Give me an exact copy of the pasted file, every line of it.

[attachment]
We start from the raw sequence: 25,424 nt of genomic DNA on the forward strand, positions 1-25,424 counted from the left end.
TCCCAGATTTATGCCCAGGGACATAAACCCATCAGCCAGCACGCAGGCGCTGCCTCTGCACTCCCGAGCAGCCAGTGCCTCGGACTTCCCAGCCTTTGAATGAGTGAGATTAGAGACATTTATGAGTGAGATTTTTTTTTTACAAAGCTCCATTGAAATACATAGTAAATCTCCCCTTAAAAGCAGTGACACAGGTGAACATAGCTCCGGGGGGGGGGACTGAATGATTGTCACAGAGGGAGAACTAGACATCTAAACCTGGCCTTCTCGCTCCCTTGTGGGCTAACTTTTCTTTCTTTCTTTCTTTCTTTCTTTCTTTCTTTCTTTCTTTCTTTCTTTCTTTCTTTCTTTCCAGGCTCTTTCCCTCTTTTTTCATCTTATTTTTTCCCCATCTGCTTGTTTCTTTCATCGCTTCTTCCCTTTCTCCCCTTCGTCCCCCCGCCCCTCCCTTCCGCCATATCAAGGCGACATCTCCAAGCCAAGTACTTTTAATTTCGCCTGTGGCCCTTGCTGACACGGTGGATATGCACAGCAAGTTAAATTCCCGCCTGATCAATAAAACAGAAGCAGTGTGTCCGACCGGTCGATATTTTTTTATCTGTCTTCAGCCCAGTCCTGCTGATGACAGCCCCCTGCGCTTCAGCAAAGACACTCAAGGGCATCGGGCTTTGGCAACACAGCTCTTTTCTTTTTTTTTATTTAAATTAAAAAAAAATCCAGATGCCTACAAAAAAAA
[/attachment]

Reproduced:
We start from the raw sequence: 25,424 nt of genomic DNA on the forward strand, positions 1-25,424 counted from the left end.
TCCCAGATTTATGCCCAGGGACATAAACCCATCAGCCAGCACGCAGGCGCTGCCTCTGCACTCCCGAGCAGCCAGTGCCTCGGACTTCCCAGCCTTTGAATGAGTGAGATTAGAGACATTTATGAGTGAGATTTTTTTTTTACAAAGCTCCATTGAAATACATAGTAAATCTCCCCTTAAAAGCAGTGACACAGGTGAACATAGCTCCGGGGGGGGGGACTGAATGATTGTCACAGAGGGAGAACTAGACATCTAAACCTGGCCTTCTCGCTCCCTTGTGGGCTAACTTTTCTTTCTTTCTTTCTTTCTTTCTTTCTTTCTTTCTTTCTTTCTTTCTTTCTTTCTTTCTTTCCAGGCTCTTTCCCTCTTTTTTCATCTTATTTTTTCCCCATCTGCTTGTTTCTTTCATCGCTTCTTCCCTTTCTCCCCTTCGTCCCCCCGCCCCTCCCTTCCGCCATATCAAGGCGACATCTCCAAGCCAAGTACTTTTAATTTCGCCTGTGGCCCTTGCTGACACGGTGGATATGCACAGCAAGTTAAATTCCCGCCTGATCAATAAAACAGAAGCAGTGTGTCCGACCGGTCGATATTTTTTTATCTGTCTTCAGCCCAGTCCTGCTGATGACAGCCCCCTGCGCTTCAGCAAAGACACTCAAGGGCATCGGGCTTTGGCAACACAGCTCTTTTCTTTTTTTTTATTTAAATTAAAAAAAAATCCAGATGCCTACAAAAAAAA